The opposition leader of Belarus says he was threatened with expulsion ‘alive or in bits’

MOSCOW (Reuters) – Belarus opposition politician Maria Kolnikova said security officials put a bag over her head and threatened to kill her when they forcibly arrested her earlier this week, according to a complaint filed by her lawyer on Thursday Tried to send to Ukraine.

Kolesnikova, one of the most prominent leaders of the month-old protest against President Alexander Lukashenko’s re-election, stopped her attempt to expel him by tearing down her passport.

He has emerged as a hero for the protest movement trying to cover up Lucasenko’s 26-year rule, and a main target for officials who have accused him of an illegal attempt to seize power in the former Soviet republic Detained them.

She said in her statement that she feared her life during the failed deportation attempt.

“In particular it was said that if I did not voluntarily leave the Republic of Belarus, I would be taken out alive or in bits by any means. I was also threatened with imprisonment for 25 years, ”said Kolenikova.

He was told that he would have “problems” while he was kept in guard or prison.

“People indicated (security officers) posed threats to my life and health, which I felt were real,” he said.

News portal Tut.By said that his lawyer Lyudmila Kazak filed a criminal complaint against Belarusian authorities, including the KGB security police, threatening kidnapping, illegal detention and murder.

The complaint was submitted to the state inquiry committee. Asked for comment, a representative of the committee, Sergei Kabkovic, said: “At the present time I have no information about this.”

FILE PHOTO: Politician and Coordinating Council Representative Maria Kolesnikova for members of the Belarusian opposition attended a press conference on August 24, 2020 in Minsk, Belarus. REUTERS / Vasily Fedosenko

Name and run

Kolenikova’s complaint included the names and ranks of the individual officers of the KGB and the organized crime agency whom she accused of threatening her, and said that she would be able to identify them.

He is now being held in the capital Minsk, where Kazak said he was being questioned on Thursday. Kazak saw his client on Wednesday at a Practical Detention Center, and said he had bruises on his body.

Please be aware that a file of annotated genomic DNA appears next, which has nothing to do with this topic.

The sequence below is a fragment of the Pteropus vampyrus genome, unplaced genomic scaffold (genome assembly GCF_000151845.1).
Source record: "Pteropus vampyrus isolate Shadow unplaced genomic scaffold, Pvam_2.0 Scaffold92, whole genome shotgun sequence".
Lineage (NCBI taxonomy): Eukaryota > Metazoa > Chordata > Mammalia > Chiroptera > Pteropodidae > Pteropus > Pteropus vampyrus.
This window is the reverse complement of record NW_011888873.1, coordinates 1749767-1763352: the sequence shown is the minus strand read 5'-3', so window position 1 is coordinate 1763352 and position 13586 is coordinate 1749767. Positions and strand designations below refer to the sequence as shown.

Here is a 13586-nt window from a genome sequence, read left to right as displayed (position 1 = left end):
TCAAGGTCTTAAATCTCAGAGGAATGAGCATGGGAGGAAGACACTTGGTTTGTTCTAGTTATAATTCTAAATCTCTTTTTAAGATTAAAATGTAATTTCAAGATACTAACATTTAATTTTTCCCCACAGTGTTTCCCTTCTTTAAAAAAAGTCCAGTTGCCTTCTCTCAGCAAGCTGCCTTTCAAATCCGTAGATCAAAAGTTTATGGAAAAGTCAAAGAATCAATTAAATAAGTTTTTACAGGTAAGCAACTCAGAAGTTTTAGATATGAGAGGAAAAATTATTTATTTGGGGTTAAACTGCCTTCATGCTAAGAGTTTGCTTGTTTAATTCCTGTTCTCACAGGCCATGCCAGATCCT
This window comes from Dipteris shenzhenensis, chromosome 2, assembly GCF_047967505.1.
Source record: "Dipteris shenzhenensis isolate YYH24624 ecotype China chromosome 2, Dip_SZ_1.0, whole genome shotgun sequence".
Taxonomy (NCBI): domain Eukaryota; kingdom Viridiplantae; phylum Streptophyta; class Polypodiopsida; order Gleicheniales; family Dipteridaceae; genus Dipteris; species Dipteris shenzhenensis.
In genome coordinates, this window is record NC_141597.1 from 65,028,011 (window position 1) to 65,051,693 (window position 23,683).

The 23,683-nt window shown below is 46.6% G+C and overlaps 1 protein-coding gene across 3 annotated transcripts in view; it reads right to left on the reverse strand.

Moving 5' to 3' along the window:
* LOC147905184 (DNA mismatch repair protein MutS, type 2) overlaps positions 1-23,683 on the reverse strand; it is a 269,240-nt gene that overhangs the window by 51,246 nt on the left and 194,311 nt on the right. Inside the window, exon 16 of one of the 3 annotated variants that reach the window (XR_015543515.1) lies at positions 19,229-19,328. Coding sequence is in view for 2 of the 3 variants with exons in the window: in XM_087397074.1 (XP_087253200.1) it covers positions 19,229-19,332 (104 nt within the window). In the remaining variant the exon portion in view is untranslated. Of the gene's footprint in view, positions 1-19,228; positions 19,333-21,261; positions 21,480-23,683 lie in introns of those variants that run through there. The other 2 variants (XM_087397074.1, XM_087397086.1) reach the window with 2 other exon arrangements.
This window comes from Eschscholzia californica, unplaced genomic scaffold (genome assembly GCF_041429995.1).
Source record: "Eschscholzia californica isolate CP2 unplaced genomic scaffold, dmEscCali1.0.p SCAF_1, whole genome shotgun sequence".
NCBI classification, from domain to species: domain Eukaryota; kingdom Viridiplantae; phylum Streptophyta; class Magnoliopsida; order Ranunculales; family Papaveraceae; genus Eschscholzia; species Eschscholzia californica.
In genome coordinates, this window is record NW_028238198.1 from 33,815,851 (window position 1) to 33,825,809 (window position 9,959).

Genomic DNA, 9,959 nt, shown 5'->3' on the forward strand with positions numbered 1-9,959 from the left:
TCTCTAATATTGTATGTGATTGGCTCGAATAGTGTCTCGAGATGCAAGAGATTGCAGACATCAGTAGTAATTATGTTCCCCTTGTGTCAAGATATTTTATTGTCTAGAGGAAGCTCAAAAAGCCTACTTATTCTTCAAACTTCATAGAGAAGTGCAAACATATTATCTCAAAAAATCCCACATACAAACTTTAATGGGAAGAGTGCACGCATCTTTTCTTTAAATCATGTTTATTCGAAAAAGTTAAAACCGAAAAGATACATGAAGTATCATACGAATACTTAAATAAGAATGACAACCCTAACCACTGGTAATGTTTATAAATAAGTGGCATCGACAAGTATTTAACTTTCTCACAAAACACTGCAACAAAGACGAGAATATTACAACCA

Lukashenko denied rigging in the August 9 election, the official results of which said he won by a landslide, and took stern action against protesters demanding his resignation. He refused to talk to the opposition, saying it was bent on ruining the country.

Inaugurating a new chief prosecutor on Thursday, Lukashenko repeated his unmodified line.

“Power is not given, thrown away and left”, he said, adding that the country should not return to the 1990s after the break-up of the Soviet Union.

He asked prosecutors to take more decisive action against the opposition network, using several Telegram instant messaging channels to organize demonstrations, which he admitted were widely spread through workplaces.

“Efforts are being made to seize power,” he said. “You will have to adopt a more powerful, faster prosecution response to such actions.”

In the month following the disputed election, nearly all of the opposition’s prominent leaders were arrested, fled, or forced to leave the country. Rights group Vesna (Spring) published a list of 58 people, described as political detainees, with details of their arrest.

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The 2015 Nobel Prize-winning author in literature Svetlana Alexević on Wednesday accused the authorities of terrorizing her own people. Diplomats from seven European countries came to her flat to try to protect her.

Lukashenko, who has been in power since 1994, has retained the support of his key ally, Russian President Vladimir Putin. The West has so far been cautious about firm action provoking a Russian crackdown, although the European Union is preparing a list of Belarusian authorities to target with sanctions.

Anton Rodnankov, an opposition member who was expelled in Ukraine this week, was quoted by the RIA news agency as saying: “Lukashenko will resign … If it happens in October or November of this year, we would be pleased.”

Reporting by Mark Trevelyan; Editing by Toby Chopra and Philip Fletcher

Our standard:Thomson Reuters Trust Principals.

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